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  • Writer's picturekaydee777

Harvest and heat

Birds have begun showing way too much interest in the ripening apricots, in spite of the trashy silver plastic twirlers I hung in the tree. In the cool early morning today I brought in almost all of this year’s crop: just over four lbs of beautiful sweet fruit. With a smaller harvest than last year, none of this will go to market. I need to stock the pantry with apricot chutney. Some will also be dehydrated and the rest enjoyed raw.

Garlic harvest is about half way done, also in the cool dawn hours. Lovely aromatic bulbs will be curing for the next few weeks.

I mention being in the garden in the cool early morning a lot. Not to make anyone jealous or anything, but at 11 this morning it was already around 95F (34 C) with not a cloud in sight. The first triple digit days (above 38 C ) are in this week’s forecast. June is said to be the beginning of monsoon season in this region, but in my limited experience here it is a baking oven month of rising temperatures unrelieved by rain. In the arid semi desert Karoo of another country in the southern hemisphere, October was called suicide month because of escalating heat and drought driving farmers beyond the desperate edge of endurance.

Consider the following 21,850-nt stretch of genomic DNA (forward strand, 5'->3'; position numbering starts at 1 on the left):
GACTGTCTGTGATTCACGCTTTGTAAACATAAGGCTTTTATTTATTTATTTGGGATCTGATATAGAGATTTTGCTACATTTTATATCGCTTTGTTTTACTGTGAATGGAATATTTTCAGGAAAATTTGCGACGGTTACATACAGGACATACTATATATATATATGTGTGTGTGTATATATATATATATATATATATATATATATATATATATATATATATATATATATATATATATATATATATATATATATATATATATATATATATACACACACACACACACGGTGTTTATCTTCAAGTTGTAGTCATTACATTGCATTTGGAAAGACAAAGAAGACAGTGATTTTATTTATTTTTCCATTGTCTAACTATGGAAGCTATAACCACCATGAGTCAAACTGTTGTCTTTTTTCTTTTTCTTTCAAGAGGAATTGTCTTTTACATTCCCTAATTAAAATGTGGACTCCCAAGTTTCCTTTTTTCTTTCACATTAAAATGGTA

Fingers crossed this year will be different from recently past ones here, and the monsoon will visit, bearing gifts of moisture.


The plan is for cowpeas (southern peas/black eyed peas) and Lima beans to go in where the garlic and potatoes are coming out. These warm season legumes to fill my dried bean pantry shelves, always do better with a monsoon storm or two.

After a few seasons of burying my hands and my hopes deep in the earth of the Chihuahuan desert, it’s easy to understand viewing the monsoon as an elemental deity.


In the Thar desert in India, where I spent a little time in the nineties, the same word is used for blessing and for rain.

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